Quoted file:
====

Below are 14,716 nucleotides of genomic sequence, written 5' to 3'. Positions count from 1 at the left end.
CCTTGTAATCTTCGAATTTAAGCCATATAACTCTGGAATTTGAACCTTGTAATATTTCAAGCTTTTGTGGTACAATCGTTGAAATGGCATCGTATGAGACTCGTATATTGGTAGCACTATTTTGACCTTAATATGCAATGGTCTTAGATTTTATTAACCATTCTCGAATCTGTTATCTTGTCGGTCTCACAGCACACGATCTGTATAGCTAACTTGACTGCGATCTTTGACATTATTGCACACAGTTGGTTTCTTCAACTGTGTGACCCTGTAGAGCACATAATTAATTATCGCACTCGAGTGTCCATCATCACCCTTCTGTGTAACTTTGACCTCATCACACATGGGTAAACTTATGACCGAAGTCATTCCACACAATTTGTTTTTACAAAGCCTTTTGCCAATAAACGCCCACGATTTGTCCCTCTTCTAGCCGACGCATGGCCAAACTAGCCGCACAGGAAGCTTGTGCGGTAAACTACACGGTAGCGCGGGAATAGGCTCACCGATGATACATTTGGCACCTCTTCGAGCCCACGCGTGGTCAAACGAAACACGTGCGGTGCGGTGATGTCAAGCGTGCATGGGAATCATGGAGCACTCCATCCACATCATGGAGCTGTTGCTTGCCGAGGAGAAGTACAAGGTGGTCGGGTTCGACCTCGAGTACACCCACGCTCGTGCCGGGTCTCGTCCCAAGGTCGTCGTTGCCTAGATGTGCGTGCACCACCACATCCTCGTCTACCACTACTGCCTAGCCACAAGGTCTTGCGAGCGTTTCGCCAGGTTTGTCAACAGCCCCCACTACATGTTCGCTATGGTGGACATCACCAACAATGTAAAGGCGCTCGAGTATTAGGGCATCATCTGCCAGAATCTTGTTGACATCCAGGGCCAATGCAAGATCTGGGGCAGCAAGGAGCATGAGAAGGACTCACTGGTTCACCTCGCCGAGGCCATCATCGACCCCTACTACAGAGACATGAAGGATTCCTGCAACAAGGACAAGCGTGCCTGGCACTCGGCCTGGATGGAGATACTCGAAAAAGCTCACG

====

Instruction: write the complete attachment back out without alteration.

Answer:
Below are 14,716 nucleotides of genomic sequence, written 5' to 3'. Positions count from 1 at the left end.
CCTTGTAATCTTCGAATTTAAGCCATATAACTCTGGAATTTGAACCTTGTAATATTTCAAGCTTTTGTGGTACAATCGTTGAAATGGCATCGTATGAGACTCGTATATTGGTAGCACTATTTTGACCTTAATATGCAATGGTCTTAGATTTTATTAACCATTCTCGAATCTGTTATCTTGTCGGTCTCACAGCACACGATCTGTATAGCTAACTTGACTGCGATCTTTGACATTATTGCACACAGTTGGTTTCTTCAACTGTGTGACCCTGTAGAGCACATAATTAATTATCGCACTCGAGTGTCCATCATCACCCTTCTGTGTAACTTTGACCTCATCACACATGGGTAAACTTATGACCGAAGTCATTCCACACAATTTGTTTTTACAAAGCCTTTTGCCAATAAACGCCCACGATTTGTCCCTCTTCTAGCCGACGCATGGCCAAACTAGCCGCACAGGAAGCTTGTGCGGTAAACTACACGGTAGCGCGGGAATAGGCTCACCGATGATACATTTGGCACCTCTTCGAGCCCACGCGTGGTCAAACGAAACACGTGCGGTGCGGTGATGTCAAGCGTGCATGGGAATCATGGAGCACTCCATCCACATCATGGAGCTGTTGCTTGCCGAGGAGAAGTACAAGGTGGTCGGGTTCGACCTCGAGTACACCCACGCTCGTGCCGGGTCTCGTCCCAAGGTCGTCGTTGCCTAGATGTGCGTGCACCACCACATCCTCGTCTACCACTACTGCCTAGCCACAAGGTCTTGCGAGCGTTTCGCCAGGTTTGTCAACAGCCCCCACTACATGTTCGCTATGGTGGACATCACCAACAATGTAAAGGCGCTCGAGTATTAGGGCATCATCTGCCAGAATCTTGTTGACATCCAGGGCCAATGCAAGATCTGGGGCAGCAAGGAGCATGAGAAGGACTCACTGGTTCACCTCGCCGAGGCCATCATCGACCCCTACTACAGAGACATGAAGGATTCCTGCAACAAGGACAAGCGTGCCTGGCACTCGGCCTGGATGGAGATACTCGAAAAAGCTCACG